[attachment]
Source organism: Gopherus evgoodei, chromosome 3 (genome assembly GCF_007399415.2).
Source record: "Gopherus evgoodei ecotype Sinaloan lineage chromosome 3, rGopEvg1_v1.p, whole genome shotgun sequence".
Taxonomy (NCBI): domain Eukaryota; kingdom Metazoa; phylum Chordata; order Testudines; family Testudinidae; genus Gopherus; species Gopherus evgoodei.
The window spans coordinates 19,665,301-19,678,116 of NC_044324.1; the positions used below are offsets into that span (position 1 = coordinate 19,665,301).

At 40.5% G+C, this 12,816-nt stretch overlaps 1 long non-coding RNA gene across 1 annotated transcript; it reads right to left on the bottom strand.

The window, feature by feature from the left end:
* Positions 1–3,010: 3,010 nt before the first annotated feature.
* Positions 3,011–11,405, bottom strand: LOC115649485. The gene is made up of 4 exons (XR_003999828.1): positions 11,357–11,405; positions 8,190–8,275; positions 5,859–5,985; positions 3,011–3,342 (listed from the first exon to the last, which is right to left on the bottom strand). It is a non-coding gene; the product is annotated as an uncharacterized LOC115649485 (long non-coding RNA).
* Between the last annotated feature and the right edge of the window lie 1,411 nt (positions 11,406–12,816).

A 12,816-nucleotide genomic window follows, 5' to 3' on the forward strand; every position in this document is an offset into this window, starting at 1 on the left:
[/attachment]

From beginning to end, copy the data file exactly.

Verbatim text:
Source organism: Gopherus evgoodei, chromosome 3 (genome assembly GCF_007399415.2).
Source record: "Gopherus evgoodei ecotype Sinaloan lineage chromosome 3, rGopEvg1_v1.p, whole genome shotgun sequence".
Taxonomy (NCBI): domain Eukaryota; kingdom Metazoa; phylum Chordata; order Testudines; family Testudinidae; genus Gopherus; species Gopherus evgoodei.
The window spans coordinates 19,665,301-19,678,116 of NC_044324.1; the positions used below are offsets into that span (position 1 = coordinate 19,665,301).

At 40.5% G+C, this 12,816-nt stretch overlaps 1 long non-coding RNA gene across 1 annotated transcript; it reads right to left on the bottom strand.

The window, feature by feature from the left end:
* Positions 1–3,010: 3,010 nt before the first annotated feature.
* Positions 3,011–11,405, bottom strand: LOC115649485. The gene is made up of 4 exons (XR_003999828.1): positions 11,357–11,405; positions 8,190–8,275; positions 5,859–5,985; positions 3,011–3,342 (listed from the first exon to the last, which is right to left on the bottom strand). It is a non-coding gene; the product is annotated as an uncharacterized LOC115649485 (long non-coding RNA).
* Between the last annotated feature and the right edge of the window lie 1,411 nt (positions 11,406–12,816).

A 12,816-nucleotide genomic window follows, 5' to 3' on the forward strand; every position in this document is an offset into this window, starting at 1 on the left: